The findings also reveal the “causal link between contraception and abortion” because even if the contraceptives are “non-abortifacient”, they may still fail and result in unwanted pregnancies forcing women especially the unmarried ones to abort their babies. This social scientist (Lionel Tiger) also confirmed through the data he has gathered that all sorts of contraceptives cause “breakdown of families, female impoverishment, trouble in the relationship between the sexes, and single motherhood”.
Then another social scientist who is an atheist and Nobel Prize winner (George Akerlof) confirmed through data he himself gathered, that contraceptive culture has caused increase “in both illegitimacy and abortion”.
Thus, as a citizen Mr. Sagalo denounces this type of proposal as it will “bring irreparable harm” and “will destroy our country”. Then as a Catholic, citing the Catechism of the Catholic Church which says that: “every action which, whether in anticipation of the conjugal act, or in its accomplishment, or in the development of its natural consequences, proposes as an end or a means, to render procreation impossible, is intrinsically evil”, he likewise denounces this “grave doctrinal error” of a Catholic School of Theology and asks the Pastors of the Church to do something about it.
Another error in the talking points singled out by Mr. Sagalo is about conception which has been “popularly understood as the moment of fertilization…even if medical literature seems to see conception as the moment of implantation”. With such statement, the impression created is that the meaning of conception is merely a constitutional provision that has not been scientifically and medically proven. So it seems to be laying the groundwork to justify the use of contraceptives even after fertilization of the ovum by the sperm but before implantation. Hence women have been emboldened “to continue using contraceptives that are abortifacient because anyway the embryo is only human according to popular understanding and according to law but not according to science.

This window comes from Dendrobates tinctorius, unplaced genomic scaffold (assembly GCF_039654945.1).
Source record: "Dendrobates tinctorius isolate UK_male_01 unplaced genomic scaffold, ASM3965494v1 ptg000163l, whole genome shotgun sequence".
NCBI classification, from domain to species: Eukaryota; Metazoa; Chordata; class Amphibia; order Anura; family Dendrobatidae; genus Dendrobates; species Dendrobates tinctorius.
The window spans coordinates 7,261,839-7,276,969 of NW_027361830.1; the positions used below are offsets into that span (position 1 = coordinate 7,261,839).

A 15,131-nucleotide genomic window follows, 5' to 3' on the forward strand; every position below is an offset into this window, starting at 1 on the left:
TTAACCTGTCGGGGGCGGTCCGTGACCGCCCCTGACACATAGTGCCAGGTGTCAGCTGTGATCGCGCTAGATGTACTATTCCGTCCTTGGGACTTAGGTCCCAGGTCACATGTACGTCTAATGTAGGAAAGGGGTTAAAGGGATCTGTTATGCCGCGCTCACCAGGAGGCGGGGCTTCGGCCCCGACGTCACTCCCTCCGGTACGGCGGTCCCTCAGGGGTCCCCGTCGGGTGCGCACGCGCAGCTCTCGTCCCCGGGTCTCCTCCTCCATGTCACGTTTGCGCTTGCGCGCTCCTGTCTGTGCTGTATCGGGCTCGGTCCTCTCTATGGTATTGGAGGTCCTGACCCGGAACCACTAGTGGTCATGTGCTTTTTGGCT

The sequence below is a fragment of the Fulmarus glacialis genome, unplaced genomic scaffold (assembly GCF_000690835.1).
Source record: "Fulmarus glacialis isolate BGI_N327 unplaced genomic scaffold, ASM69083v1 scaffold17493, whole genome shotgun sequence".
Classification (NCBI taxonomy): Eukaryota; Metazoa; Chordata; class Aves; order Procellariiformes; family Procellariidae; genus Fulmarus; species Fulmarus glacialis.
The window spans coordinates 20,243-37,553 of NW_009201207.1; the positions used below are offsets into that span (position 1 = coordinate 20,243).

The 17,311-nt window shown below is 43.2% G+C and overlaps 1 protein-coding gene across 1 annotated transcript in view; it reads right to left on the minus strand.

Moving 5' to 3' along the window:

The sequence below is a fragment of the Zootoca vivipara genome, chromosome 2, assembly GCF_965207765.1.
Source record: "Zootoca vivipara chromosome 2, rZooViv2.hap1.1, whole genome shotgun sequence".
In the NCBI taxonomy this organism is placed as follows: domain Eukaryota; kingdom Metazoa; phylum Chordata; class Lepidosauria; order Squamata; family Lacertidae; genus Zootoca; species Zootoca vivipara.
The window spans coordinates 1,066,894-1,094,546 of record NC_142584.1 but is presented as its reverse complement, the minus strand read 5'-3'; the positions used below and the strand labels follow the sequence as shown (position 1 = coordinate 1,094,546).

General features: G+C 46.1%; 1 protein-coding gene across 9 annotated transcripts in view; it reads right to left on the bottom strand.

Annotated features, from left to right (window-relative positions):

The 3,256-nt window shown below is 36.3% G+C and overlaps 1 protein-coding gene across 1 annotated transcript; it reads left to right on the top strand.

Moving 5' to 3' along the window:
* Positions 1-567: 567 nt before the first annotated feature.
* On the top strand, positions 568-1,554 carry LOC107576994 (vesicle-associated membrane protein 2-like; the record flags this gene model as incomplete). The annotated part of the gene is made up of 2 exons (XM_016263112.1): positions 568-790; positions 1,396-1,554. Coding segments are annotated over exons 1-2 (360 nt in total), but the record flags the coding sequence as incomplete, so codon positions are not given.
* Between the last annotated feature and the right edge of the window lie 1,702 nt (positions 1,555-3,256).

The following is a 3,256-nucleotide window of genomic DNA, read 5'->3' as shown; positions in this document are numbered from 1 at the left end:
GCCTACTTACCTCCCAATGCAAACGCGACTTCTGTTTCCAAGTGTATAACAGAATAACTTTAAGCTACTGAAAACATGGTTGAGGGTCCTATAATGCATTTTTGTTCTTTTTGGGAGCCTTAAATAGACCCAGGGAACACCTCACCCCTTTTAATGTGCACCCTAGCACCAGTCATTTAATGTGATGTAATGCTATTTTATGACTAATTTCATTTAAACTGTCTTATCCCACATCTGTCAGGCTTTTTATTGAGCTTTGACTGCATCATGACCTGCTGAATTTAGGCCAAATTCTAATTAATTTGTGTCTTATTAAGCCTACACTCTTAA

Yet even the Oxford Medical Dictionary of 2002 has defined conception as the start of pregnancy, when a male germ cell (sperm) fertilizes a female germ cell (ovum) in the fallopian tube. The medical textbook of T.W. Sadler which has been “long respected for its scientific authority, pedagogy, and clinical relevance to medical education”, also states that “the development of a human begins with fertilization. Then also, the Official US Senate Report on the Human Life Statute of 1981 says that: “Physicians, biologists and other scientists agree that conception marks the beginning of the life of a human being — a being that is alive and is a member of the human species. There is overwhelming agreement on this point in countless medical, biological and scientific writings”.
With all these empirical evidence and scientific proofs confirming the harmful and evil effects of contraceptives to individuals and to society, some legislators and even theologians still insist on this bill granting the freedom to choose and use them for family planning provided there is proper information and training. Why? What is in it for them?